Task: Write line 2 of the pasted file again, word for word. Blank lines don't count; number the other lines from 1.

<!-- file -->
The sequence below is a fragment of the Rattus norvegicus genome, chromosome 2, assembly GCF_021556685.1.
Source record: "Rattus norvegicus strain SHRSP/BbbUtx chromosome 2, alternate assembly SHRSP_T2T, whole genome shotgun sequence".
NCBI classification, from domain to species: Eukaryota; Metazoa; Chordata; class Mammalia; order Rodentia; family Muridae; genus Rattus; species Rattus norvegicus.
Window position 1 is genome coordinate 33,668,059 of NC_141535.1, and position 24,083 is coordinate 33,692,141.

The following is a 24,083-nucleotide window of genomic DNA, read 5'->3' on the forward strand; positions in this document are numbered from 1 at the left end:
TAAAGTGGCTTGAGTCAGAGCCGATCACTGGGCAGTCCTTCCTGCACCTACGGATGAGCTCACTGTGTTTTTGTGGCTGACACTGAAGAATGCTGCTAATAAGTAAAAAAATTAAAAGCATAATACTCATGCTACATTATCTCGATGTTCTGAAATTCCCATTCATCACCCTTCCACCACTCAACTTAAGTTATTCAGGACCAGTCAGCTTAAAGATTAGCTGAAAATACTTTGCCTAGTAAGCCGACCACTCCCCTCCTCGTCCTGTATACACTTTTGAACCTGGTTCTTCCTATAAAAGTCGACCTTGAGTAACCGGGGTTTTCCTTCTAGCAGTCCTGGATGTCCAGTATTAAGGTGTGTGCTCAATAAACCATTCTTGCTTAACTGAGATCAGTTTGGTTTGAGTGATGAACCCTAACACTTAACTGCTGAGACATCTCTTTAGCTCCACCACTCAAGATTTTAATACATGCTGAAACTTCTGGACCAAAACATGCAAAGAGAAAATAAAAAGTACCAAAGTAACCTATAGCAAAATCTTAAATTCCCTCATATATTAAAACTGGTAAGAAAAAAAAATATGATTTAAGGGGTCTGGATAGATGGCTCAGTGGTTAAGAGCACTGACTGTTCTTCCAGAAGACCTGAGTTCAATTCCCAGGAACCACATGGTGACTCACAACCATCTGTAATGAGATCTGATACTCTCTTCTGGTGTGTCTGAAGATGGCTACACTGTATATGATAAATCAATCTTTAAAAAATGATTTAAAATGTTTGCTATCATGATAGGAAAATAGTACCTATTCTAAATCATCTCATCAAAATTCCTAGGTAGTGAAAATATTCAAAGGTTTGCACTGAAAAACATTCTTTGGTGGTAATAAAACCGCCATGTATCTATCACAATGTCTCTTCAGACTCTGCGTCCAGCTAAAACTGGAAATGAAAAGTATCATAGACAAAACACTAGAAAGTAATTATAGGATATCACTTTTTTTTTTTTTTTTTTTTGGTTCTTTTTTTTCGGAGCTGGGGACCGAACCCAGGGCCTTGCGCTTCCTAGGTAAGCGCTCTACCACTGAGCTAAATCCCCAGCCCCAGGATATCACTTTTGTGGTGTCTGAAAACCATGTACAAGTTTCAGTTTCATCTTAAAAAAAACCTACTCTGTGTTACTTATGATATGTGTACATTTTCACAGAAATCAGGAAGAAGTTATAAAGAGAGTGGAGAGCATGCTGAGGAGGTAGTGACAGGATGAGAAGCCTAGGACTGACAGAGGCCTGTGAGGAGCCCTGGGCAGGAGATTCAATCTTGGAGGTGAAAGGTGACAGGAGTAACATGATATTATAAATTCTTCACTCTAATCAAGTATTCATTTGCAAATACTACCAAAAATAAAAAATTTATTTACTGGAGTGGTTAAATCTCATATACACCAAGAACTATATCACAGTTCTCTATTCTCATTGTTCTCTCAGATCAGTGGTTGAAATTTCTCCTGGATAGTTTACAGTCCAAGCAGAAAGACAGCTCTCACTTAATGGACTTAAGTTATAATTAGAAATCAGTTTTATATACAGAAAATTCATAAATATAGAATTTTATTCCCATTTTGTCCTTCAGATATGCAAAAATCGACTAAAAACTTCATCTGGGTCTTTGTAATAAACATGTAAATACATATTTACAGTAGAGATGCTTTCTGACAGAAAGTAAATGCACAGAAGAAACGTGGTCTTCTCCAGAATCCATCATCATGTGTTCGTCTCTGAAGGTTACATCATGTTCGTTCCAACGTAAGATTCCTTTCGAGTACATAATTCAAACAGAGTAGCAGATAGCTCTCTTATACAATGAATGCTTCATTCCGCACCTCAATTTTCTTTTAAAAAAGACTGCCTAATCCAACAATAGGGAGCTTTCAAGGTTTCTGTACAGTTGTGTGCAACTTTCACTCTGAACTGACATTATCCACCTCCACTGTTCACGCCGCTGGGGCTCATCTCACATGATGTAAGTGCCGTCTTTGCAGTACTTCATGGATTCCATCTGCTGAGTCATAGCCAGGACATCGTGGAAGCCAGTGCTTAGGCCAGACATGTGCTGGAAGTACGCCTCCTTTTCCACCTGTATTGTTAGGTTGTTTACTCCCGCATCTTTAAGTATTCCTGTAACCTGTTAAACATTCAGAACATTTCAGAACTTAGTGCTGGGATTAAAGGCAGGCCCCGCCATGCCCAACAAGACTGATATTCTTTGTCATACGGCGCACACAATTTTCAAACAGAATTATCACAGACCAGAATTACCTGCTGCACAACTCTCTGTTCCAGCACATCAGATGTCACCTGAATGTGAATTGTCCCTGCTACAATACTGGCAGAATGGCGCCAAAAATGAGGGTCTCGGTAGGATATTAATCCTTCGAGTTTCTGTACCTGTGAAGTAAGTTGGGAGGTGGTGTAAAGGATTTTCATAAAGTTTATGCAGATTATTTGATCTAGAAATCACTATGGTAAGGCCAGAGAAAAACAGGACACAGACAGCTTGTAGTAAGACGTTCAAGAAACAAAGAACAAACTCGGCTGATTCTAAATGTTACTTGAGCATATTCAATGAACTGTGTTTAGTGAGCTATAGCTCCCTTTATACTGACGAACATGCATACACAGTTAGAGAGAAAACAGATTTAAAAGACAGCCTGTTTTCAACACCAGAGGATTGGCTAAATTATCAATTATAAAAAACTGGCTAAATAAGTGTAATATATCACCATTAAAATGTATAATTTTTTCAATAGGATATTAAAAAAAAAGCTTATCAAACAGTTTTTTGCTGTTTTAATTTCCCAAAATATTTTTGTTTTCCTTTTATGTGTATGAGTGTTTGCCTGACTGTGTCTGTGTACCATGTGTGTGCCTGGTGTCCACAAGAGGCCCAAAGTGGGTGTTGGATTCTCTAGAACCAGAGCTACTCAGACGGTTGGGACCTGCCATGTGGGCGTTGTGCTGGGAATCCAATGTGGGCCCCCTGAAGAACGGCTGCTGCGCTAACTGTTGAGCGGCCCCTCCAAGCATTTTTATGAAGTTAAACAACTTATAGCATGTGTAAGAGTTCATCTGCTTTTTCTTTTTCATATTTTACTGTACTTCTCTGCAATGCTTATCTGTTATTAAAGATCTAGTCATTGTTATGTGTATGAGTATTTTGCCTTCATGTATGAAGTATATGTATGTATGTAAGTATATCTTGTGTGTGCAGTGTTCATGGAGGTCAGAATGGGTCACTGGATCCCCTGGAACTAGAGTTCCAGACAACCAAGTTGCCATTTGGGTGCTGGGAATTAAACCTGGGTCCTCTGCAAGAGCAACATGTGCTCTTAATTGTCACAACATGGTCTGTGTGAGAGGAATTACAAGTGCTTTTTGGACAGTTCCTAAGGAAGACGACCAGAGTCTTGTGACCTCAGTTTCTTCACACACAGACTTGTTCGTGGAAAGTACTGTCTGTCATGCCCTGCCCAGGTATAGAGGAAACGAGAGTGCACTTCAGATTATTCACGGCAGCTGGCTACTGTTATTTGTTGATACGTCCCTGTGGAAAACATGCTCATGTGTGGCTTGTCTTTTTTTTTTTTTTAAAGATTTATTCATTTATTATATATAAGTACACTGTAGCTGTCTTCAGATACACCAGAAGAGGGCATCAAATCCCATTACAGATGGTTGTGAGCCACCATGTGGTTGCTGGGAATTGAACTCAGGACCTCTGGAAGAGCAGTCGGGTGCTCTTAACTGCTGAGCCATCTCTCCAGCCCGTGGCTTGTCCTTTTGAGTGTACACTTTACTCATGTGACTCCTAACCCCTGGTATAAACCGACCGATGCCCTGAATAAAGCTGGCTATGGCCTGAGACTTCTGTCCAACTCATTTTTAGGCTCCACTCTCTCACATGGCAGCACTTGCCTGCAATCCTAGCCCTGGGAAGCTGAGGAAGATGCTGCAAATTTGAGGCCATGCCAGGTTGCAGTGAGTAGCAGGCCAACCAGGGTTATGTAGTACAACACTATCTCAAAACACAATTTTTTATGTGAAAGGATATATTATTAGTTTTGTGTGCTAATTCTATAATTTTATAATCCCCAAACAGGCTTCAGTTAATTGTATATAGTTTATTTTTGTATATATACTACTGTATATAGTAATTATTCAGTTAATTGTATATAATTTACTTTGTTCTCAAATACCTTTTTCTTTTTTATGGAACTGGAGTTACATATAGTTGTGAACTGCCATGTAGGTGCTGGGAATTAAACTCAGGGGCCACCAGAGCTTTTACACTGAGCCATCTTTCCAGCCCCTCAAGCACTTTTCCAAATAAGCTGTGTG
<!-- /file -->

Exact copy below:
Source record: "Rattus norvegicus strain SHRSP/BbbUtx chromosome 2, alternate assembly SHRSP_T2T, whole genome shotgun sequence".